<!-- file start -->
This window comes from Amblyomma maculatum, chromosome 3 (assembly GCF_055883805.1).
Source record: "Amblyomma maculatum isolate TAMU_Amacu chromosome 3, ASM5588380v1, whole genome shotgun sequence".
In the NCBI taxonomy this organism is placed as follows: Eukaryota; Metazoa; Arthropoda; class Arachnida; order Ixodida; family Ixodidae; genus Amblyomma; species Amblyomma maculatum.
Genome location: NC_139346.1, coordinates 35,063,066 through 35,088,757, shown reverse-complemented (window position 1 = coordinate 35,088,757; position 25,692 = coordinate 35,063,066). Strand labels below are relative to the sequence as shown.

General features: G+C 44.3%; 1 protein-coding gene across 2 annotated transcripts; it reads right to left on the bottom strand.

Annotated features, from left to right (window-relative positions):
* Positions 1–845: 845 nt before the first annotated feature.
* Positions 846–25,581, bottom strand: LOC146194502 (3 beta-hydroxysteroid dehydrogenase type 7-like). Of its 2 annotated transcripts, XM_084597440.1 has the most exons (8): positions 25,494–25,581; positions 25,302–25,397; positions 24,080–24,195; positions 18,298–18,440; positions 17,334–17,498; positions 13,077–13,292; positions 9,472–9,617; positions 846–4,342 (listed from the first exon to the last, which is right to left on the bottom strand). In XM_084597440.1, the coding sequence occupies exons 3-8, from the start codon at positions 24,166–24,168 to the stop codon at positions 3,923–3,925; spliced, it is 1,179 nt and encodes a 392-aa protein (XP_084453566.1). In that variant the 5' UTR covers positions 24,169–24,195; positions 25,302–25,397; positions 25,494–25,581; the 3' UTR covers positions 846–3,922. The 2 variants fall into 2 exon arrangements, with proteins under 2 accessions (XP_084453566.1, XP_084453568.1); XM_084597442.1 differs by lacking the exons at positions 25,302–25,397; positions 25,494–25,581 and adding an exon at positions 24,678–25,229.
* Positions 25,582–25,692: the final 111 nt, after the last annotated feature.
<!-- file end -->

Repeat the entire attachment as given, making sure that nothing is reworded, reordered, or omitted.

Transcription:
This window comes from Amblyomma maculatum, chromosome 3 (assembly GCF_055883805.1).
Source record: "Amblyomma maculatum isolate TAMU_Amacu chromosome 3, ASM5588380v1, whole genome shotgun sequence".
In the NCBI taxonomy this organism is placed as follows: Eukaryota; Metazoa; Arthropoda; class Arachnida; order Ixodida; family Ixodidae; genus Amblyomma; species Amblyomma maculatum.
Genome location: NC_139346.1, coordinates 35,063,066 through 35,088,757, shown reverse-complemented (window position 1 = coordinate 35,088,757; position 25,692 = coordinate 35,063,066). Strand labels below are relative to the sequence as shown.

General features: G+C 44.3%; 1 protein-coding gene across 2 annotated transcripts; it reads right to left on the bottom strand.

Annotated features, from left to right (window-relative positions):
* Positions 1–845: 845 nt before the first annotated feature.
* Positions 846–25,581, bottom strand: LOC146194502 (3 beta-hydroxysteroid dehydrogenase type 7-like). Of its 2 annotated transcripts, XM_084597440.1 has the most exons (8): positions 25,494–25,581; positions 25,302–25,397; positions 24,080–24,195; positions 18,298–18,440; positions 17,334–17,498; positions 13,077–13,292; positions 9,472–9,617; positions 846–4,342 (listed from the first exon to the last, which is right to left on the bottom strand). In XM_084597440.1, the coding sequence occupies exons 3-8, from the start codon at positions 24,166–24,168 to the stop codon at positions 3,923–3,925; spliced, it is 1,179 nt and encodes a 392-aa protein (XP_084453566.1). In that variant the 5' UTR covers positions 24,169–24,195; positions 25,302–25,397; positions 25,494–25,581; the 3' UTR covers positions 846–3,922. The 2 variants fall into 2 exon arrangements, with proteins under 2 accessions (XP_084453566.1, XP_084453568.1); XM_084597442.1 differs by lacking the exons at positions 25,302–25,397; positions 25,494–25,581 and adding an exon at positions 24,678–25,229.
* Positions 25,582–25,692: the final 111 nt, after the last annotated feature.